Excerpt: Checking Into Sodom

Dove walked behind Trent on the side of the single lane highway, deceptively docile. The trailer with the broken axel he just paid to get fixed wasn’t just flat; the front passenger tire had blown out completely less than a mile back, and all the pride he’d had at not owning a cell phone had come back to bite him in the ass. The road sign advised him that Canmore was fourteen miles away. It meant the horse rehabilitation center was four miles away.

Dove tried crowding him while he saddled her up, but her ears perked up when he tightened the saddle; she pretended to be nice when she was in the middle of planning the chaos she delighted in. When he started walking her away from the trailer without even attempting to get on her back, she was really confused.

They’d broken down just over the crest of a hill on the straight road. It took a long time before the trailer disappeared behind it. Even with the mountains looming over them to the west, they still walked in the foothills of the Alberta prairie.

If Trent had made better life choices, he wouldn’t need to bring his horse to the rehab center off this remote secondary highway. He’d be back home in Strathmore, planning what rodeos he could go to with a horse he could trust. He’d only had Dove for four months now, but if anything, she was meaner than the day he’d unloaded her from the trailer.

The first time he’d gotten thrown, he thought there was a burr or something under her saddle blanket. As soon as his ass came down in the saddle, she was bucking. But the second time, she’d grabbed the bit between her teeth and bolted for a barbwire fence. Trent thought she was done for and he’d rather not be entangled in the wire but as soon as he jumped off, she stopped on a dime, sitting back on her haunches and stopping just three inches short of the fence. The third time, she bucked six or seven times before finally unseating him.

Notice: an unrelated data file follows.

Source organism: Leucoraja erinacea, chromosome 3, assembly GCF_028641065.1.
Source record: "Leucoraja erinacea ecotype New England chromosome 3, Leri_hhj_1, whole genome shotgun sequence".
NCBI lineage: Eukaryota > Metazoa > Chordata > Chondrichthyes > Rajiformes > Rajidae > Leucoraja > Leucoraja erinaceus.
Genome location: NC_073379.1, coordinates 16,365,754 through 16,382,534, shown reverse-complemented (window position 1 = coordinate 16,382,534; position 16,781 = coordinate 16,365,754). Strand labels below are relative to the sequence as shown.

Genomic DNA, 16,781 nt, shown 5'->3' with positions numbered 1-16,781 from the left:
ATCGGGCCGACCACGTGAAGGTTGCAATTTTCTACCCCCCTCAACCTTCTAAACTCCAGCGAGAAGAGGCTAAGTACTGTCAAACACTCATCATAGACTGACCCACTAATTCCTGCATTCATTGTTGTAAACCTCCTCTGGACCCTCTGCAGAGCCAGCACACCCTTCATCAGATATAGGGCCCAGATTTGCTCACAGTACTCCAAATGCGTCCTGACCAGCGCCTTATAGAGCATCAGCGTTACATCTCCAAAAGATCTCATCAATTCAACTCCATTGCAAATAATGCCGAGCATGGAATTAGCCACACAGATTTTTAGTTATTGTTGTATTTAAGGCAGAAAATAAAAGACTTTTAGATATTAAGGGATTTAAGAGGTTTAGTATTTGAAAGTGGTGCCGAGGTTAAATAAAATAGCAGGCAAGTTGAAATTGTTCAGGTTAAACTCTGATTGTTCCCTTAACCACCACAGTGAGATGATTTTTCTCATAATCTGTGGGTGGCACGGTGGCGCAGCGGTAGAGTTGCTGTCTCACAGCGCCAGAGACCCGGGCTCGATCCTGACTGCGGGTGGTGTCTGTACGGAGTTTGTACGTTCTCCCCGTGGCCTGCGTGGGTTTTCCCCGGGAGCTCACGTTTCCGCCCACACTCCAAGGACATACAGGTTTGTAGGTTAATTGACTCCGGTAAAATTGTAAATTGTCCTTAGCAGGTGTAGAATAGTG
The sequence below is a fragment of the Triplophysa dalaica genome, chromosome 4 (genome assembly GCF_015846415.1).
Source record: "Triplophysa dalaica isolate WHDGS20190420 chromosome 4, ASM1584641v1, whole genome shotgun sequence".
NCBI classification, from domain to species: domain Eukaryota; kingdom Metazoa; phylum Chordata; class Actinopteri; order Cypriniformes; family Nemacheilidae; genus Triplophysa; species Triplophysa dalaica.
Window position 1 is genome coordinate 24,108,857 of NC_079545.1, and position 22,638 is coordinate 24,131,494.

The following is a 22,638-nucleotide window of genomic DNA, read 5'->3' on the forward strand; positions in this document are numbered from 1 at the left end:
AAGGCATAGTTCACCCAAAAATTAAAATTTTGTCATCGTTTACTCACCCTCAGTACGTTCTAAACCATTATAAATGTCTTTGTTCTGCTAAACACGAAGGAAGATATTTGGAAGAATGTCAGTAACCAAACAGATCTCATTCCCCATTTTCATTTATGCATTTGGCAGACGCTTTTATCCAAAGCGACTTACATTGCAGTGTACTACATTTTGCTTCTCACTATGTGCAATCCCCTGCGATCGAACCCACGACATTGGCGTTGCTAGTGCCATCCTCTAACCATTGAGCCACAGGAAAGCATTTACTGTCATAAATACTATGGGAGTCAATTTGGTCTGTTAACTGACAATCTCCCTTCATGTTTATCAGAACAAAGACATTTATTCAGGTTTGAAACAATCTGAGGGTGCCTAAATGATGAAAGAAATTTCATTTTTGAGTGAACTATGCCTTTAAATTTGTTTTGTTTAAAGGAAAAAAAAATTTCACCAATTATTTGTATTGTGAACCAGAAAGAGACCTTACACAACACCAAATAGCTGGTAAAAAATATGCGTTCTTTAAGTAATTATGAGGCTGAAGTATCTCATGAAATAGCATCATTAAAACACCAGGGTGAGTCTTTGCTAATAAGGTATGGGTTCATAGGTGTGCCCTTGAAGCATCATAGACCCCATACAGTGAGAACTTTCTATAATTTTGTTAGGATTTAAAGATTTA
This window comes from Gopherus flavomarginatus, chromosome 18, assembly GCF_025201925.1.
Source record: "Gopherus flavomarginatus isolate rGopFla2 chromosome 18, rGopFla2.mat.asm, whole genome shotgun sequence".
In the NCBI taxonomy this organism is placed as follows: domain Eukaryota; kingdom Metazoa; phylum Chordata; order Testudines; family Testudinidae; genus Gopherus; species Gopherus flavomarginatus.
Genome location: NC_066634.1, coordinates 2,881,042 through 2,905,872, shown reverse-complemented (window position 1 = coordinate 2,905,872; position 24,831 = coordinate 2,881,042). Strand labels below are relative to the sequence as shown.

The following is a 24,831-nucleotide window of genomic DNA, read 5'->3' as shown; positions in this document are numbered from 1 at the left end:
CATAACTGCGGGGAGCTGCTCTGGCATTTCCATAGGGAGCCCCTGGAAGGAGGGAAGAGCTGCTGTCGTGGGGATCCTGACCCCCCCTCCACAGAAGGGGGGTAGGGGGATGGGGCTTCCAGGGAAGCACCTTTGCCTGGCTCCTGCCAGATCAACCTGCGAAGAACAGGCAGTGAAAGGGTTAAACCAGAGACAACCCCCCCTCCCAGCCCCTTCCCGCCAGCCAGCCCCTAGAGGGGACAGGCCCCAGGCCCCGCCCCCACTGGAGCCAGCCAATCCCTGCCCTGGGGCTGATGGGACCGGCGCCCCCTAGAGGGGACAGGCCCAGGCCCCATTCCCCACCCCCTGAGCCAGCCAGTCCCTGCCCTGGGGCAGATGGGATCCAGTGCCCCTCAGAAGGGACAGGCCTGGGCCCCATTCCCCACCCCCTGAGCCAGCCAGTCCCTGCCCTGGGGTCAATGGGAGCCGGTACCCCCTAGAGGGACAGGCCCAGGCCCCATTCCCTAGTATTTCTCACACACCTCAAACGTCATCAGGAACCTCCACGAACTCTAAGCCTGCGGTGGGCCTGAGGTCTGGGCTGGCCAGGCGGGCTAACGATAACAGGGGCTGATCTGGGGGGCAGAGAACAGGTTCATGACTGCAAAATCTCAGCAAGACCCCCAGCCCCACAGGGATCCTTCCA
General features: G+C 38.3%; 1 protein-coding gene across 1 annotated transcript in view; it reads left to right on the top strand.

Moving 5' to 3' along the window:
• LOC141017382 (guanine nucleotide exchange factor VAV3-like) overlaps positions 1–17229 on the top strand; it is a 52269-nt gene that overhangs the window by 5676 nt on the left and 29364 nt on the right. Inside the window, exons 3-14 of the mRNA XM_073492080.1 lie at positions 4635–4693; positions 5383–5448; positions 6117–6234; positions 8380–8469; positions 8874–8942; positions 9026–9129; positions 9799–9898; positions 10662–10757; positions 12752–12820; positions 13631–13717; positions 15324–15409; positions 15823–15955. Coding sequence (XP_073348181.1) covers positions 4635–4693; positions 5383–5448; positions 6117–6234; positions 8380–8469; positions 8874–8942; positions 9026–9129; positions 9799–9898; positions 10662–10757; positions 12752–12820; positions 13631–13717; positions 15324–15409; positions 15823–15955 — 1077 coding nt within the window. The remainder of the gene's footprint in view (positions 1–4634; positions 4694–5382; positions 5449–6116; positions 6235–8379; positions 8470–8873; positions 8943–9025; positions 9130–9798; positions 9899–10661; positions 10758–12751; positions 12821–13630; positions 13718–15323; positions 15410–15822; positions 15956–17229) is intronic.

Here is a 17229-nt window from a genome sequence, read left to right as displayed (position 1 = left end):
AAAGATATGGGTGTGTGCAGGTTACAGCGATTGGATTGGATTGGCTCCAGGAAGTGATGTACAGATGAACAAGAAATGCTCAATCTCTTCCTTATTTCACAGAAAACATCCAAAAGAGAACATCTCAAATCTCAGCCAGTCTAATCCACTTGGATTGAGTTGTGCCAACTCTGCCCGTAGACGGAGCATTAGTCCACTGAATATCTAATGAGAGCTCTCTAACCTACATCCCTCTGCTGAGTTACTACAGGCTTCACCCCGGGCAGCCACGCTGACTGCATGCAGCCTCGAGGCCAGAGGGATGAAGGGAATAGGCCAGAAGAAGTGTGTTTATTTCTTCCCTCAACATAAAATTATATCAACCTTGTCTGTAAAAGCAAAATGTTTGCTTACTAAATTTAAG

He tried everything. She behaved herself perfectly at her previous owner’s acreage. He said with a straight face that that the only reason why Trent couldn’t ride her on the property was for insurance reasons. His ten-year-old daughter rode her with no problem, back and forth on the front lawn. Trent had even gone to a lawyer but what was told he had no legal standing when the contract specifically said, in all caps and double underlined, AS IS.

Dove shoved her head against his shoulder, pushing him with her nose. He was just lucky she didn’t try to bite him again. He was really out of options. He was glad he had a reason not to go to any of the local rodeos, even though Jason, his ex, had quit going to the specifically gay ones. The sounds of the crowd going silent as the barrier snapped free; the surge of his old horse Hank, who could go from standing still to hell bent for leather in three massive strides; the way his lasso sometimes felt guided by a higher power to catch the calf around the back legs. He loved the way ten seconds could feel like ten separate minutes until Jason got a good, clean tie and threw up his hands. The thrill was still there just remembering the way Jason looked at him after the calf stayed down. He had a hope and a prayer that they’d shaved off tenths of a second, but would still be right out of the running if the calf managed to pull free.